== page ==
Russell Scholars has had a strong relationship with Gorham Middle School for many years.
Students may elect to be a mentor to a GMS student at any time in their college career, as a volunteer or for credit.
These stories were written by Jolynn Martin, a first-year student in the Russell Scholars Program.
Josh Pelland’s inspiration to become a mentor comes from his belief that it will be a good experience in which both people can gain a new friend. He’s happy to give advice to anyone who might be interested in mentoring. “If you’re considering it, you should do it. Why not try it, when there’s a chance you’ll enjoy it?” When asked what he has learned and what he hopes to still achieve in this experience, he acknowledged the importance of spending time together as a way to relax, have fun, and work on communicating. “I want him to have a time in his day to chill, learn new puzzles and games, and talk,” Josh said, and added that he’d really like to continue mentoring this same student next year.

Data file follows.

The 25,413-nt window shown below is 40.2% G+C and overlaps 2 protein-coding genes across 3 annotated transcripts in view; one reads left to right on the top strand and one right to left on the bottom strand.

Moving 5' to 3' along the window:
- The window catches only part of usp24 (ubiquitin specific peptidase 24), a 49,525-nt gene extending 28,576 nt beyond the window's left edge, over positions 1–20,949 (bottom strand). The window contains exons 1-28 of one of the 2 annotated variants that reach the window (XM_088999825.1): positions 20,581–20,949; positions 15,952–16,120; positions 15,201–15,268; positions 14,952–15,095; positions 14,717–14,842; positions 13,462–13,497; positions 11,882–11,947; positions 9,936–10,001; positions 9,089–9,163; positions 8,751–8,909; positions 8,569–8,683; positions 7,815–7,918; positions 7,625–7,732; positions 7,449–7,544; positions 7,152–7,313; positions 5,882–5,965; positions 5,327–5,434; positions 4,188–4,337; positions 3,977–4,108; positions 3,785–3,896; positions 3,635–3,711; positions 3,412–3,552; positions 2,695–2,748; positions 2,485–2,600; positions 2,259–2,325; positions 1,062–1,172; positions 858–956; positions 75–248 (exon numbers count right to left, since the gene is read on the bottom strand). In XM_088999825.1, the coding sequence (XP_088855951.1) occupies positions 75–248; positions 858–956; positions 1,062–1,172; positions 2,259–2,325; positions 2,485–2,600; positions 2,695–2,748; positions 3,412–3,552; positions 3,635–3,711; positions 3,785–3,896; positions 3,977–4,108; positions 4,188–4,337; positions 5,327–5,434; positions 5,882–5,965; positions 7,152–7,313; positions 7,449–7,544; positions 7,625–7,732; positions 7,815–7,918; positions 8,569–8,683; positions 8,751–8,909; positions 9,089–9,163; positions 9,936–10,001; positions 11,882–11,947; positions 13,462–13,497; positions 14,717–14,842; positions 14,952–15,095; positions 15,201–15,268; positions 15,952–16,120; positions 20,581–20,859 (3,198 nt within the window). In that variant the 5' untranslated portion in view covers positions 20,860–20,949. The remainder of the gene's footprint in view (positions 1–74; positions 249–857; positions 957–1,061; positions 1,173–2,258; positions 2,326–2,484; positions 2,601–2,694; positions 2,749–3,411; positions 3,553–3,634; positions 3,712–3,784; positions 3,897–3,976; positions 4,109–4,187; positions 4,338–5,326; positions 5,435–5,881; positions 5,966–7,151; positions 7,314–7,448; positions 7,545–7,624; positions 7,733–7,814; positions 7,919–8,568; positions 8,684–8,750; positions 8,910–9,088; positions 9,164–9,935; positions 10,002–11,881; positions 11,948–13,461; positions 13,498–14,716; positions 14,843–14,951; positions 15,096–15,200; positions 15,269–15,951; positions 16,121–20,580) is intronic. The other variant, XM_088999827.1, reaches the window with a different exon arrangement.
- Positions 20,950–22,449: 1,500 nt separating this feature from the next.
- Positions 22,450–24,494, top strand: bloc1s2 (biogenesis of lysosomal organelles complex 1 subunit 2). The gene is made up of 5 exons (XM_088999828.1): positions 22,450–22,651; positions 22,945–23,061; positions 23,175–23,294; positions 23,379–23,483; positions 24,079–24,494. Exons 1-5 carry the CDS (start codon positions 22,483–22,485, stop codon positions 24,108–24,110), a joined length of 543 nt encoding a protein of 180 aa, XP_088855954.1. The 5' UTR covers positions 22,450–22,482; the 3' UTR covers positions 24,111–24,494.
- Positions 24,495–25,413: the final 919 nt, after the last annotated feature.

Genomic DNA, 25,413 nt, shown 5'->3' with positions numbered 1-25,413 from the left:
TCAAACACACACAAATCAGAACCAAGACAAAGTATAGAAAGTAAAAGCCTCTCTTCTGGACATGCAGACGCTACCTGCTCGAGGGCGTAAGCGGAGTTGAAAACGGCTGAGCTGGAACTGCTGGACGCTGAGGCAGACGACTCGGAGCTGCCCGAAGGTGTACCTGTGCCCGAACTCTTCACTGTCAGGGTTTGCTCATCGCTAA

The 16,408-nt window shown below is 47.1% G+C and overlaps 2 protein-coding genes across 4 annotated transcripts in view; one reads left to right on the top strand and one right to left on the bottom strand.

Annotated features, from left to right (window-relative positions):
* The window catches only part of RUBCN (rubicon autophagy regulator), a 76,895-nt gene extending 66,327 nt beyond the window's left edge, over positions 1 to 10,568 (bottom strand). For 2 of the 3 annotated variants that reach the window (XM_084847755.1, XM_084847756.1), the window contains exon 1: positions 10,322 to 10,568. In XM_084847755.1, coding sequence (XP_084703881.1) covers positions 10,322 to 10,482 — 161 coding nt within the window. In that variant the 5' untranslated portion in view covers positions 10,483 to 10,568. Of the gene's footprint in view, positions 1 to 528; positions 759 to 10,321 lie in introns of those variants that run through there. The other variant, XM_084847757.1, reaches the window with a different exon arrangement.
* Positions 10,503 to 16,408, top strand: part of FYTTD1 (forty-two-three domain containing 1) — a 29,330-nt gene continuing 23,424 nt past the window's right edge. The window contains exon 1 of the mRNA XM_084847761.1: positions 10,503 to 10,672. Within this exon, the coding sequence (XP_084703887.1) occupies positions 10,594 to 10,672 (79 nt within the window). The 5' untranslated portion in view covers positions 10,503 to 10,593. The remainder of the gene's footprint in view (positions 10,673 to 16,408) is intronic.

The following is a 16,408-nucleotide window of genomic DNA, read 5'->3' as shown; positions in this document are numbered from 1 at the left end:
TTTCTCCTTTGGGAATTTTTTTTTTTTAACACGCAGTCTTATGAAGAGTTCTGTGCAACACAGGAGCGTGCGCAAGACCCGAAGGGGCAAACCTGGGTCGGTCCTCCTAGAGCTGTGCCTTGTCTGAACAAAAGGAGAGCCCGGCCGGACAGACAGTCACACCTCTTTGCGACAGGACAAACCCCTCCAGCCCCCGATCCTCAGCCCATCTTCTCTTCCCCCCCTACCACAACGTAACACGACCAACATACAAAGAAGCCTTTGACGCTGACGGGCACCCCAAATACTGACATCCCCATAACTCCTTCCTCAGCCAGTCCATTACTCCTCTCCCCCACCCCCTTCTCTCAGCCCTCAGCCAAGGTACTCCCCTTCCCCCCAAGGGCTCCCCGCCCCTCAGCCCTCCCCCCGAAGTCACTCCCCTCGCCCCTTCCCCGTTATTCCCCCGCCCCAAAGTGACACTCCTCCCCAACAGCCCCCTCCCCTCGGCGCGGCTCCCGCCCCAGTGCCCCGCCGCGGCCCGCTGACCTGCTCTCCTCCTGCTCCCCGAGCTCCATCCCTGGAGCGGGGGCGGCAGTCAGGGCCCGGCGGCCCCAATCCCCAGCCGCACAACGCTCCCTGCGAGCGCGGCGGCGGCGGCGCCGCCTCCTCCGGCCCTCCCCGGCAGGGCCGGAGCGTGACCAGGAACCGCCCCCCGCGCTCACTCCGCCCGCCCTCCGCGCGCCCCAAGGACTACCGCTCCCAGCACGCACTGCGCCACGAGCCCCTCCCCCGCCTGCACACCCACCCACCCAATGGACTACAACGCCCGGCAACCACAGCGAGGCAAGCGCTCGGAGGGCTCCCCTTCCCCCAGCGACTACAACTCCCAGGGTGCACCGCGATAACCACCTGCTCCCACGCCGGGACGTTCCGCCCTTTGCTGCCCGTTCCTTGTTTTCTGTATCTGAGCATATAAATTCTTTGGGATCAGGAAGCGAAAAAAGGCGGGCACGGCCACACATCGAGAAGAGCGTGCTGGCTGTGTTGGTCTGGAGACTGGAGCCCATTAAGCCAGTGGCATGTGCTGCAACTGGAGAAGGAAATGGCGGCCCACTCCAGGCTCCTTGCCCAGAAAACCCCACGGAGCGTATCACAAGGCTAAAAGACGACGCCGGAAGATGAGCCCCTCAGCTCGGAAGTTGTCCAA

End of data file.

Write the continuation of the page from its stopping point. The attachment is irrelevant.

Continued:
Sakima Lee’s experience working with younger people made her want to be a GMS mentor. “I wanted to make a difference,” she said. In high school, she was trained to work with younger children, which encouraged her to take this opportunity. “Being a mentor will help me with my leadership skills,” Sakima noted, as she explained her goals for the mentoring relationship. She sees their bond as one that can serve the child through some experiences in life. A follow-up question about how she and her mentee spend their time together made her smile. They play games, make arts and crafts, play basketball, and just walk around and talk. Beyond the fun they are having together now, Sakima thinks being a mentor can benefit her in the future. “Being a mentor will help my career, personal and professional, when I need to encourage others and be a good team member,” she said. She added that she would love to mentor again next year!